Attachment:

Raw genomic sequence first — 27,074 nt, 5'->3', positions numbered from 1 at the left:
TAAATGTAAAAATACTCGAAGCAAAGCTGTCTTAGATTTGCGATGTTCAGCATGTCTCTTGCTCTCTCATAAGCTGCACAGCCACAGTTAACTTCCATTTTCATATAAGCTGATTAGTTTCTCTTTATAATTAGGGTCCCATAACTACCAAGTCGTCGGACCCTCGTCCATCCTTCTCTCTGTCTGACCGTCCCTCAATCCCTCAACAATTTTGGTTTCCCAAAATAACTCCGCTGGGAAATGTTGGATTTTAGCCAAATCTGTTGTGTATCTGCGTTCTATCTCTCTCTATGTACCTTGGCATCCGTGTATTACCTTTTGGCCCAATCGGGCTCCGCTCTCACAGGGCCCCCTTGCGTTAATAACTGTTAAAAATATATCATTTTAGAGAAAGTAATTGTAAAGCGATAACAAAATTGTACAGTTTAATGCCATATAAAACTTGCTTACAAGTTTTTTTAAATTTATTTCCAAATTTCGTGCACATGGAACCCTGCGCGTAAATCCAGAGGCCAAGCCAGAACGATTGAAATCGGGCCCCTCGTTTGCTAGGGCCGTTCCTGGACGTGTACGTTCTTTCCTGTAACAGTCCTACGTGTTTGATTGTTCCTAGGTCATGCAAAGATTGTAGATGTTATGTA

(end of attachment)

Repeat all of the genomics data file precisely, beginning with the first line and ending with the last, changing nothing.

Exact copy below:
Raw genomic sequence first — 27,074 nt, 5'->3', positions numbered from 1 at the left:
TAAATGTAAAAATACTCGAAGCAAAGCTGTCTTAGATTTGCGATGTTCAGCATGTCTCTTGCTCTCTCATAAGCTGCACAGCCACAGTTAACTTCCATTTTCATATAAGCTGATTAGTTTCTCTTTATAATTAGGGTCCCATAACTACCAAGTCGTCGGACCCTCGTCCATCCTTCTCTCTGTCTGACCGTCCCTCAATCCCTCAACAATTTTGGTTTCCCAAAATAACTCCGCTGGGAAATGTTGGATTTTAGCCAAATCTGTTGTGTATCTGCGTTCTATCTCTCTCTATGTACCTTGGCATCCGTGTATTACCTTTTGGCCCAATCGGGCTCCGCTCTCACAGGGCCCCCTTGCGTTAATAACTGTTAAAAATATATCATTTTAGAGAAAGTAATTGTAAAGCGATAACAAAATTGTACAGTTTAATGCCATATAAAACTTGCTTACAAGTTTTTTTAAATTTATTTCCAAATTTCGTGCACATGGAACCCTGCGCGTAAATCCAGAGGCCAAGCCAGAACGATTGAAATCGGGCCCCTCGTTTGCTAGGGCCGTTCCTGGACGTGTACGTTCTTTCCTGTAACAGTCCTACGTGTTTGATTGTTCCTAGGTCATGCAAAGATTGTAGATGTTATGTA